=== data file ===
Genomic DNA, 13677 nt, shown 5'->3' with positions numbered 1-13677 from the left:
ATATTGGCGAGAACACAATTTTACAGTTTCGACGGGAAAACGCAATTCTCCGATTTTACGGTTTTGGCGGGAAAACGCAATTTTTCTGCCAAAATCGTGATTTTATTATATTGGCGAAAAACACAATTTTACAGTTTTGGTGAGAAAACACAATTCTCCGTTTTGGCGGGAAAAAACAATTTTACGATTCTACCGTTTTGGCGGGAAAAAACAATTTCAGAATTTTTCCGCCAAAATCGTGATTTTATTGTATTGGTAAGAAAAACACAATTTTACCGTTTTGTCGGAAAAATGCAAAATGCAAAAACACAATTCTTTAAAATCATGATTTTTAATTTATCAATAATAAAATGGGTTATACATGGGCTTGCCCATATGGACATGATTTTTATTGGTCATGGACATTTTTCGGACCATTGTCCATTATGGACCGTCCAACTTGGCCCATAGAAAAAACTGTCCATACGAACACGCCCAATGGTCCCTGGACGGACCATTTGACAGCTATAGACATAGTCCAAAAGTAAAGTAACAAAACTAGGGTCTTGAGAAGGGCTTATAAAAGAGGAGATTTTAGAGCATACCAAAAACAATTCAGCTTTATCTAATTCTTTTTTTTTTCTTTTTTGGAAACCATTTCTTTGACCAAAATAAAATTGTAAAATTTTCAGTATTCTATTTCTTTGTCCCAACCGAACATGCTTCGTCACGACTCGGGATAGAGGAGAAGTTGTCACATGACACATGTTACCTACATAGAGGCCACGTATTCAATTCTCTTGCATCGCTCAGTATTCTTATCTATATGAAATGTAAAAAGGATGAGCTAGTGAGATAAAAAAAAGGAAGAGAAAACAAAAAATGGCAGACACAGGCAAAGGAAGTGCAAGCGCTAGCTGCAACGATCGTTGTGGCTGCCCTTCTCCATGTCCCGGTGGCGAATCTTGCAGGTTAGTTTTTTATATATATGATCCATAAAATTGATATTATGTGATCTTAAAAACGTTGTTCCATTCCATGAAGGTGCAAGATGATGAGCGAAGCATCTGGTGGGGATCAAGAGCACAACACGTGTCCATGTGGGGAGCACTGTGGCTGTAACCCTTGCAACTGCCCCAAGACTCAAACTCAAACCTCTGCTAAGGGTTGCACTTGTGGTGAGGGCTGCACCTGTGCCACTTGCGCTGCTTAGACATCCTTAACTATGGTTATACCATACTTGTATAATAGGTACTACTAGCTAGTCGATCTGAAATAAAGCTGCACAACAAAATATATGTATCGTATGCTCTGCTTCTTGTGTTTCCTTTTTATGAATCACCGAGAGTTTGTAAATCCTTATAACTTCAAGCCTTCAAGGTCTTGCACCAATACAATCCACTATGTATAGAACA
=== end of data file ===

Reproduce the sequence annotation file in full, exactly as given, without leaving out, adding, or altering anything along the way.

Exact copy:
Genomic DNA, 13677 nt, shown 5'->3' with positions numbered 1-13677 from the left:
ATATTGGCGAGAACACAATTTTACAGTTTCGACGGGAAAACGCAATTCTCCGATTTTACGGTTTTGGCGGGAAAACGCAATTTTTCTGCCAAAATCGTGATTTTATTATATTGGCGAAAAACACAATTTTACAGTTTTGGTGAGAAAACACAATTCTCCGTTTTGGCGGGAAAAAACAATTTTACGATTCTACCGTTTTGGCGGGAAAAAACAATTTCAGAATTTTTCCGCCAAAATCGTGATTTTATTGTATTGGTAAGAAAAACACAATTTTACCGTTTTGTCGGAAAAATGCAAAATGCAAAAACACAATTCTTTAAAATCATGATTTTTAATTTATCAATAATAAAATGGGTTATACATGGGCTTGCCCATATGGACATGATTTTTATTGGTCATGGACATTTTTCGGACCATTGTCCATTATGGACCGTCCAACTTGGCCCATAGAAAAAACTGTCCATACGAACACGCCCAATGGTCCCTGGACGGACCATTTGACAGCTATAGACATAGTCCAAAAGTAAAGTAACAAAACTAGGGTCTTGAGAAGGGCTTATAAAAGAGGAGATTTTAGAGCATACCAAAAACAATTCAGCTTTATCTAATTCTTTTTTTTTTCTTTTTTGGAAACCATTTCTTTGACCAAAATAAAATTGTAAAATTTTCAGTATTCTATTTCTTTGTCCCAACCGAACATGCTTCGTCACGACTCGGGATAGAGGAGAAGTTGTCACATGACACATGTTACCTACATAGAGGCCACGTATTCAATTCTCTTGCATCGCTCAGTATTCTTATCTATATGAAATGTAAAAAGGATGAGCTAGTGAGATAAAAAAAAGGAAGAGAAAACAAAAAATGGCAGACACAGGCAAAGGAAGTGCAAGCGCTAGCTGCAACGATCGTTGTGGCTGCCCTTCTCCATGTCCCGGTGGCGAATCTTGCAGGTTAGTTTTTTATATATATGATCCATAAAATTGATATTATGTGATCTTAAAAACGTTGTTCCATTCCATGAAGGTGCAAGATGATGAGCGAAGCATCTGGTGGGGATCAAGAGCACAACACGTGTCCATGTGGGGAGCACTGTGGCTGTAACCCTTGCAACTGCCCCAAGACTCAAACTCAAACCTCTGCTAAGGGTTGCACTTGTGGTGAGGGCTGCACCTGTGCCACTTGCGCTGCTTAGACATCCTTAACTATGGTTATACCATACTTGTATAATAGGTACTACTAGCTAGTCGATCTGAAATAAAGCTGCACAACAAAATATATGTATCGTATGCTCTGCTTCTTGTGTTTCCTTTTTATGAATCACCGAGAGTTTGTAAATCCTTATAACTTCAAGCCTTCAAGGTCTTGCACCAATACAATCCACTATGTATAGAACA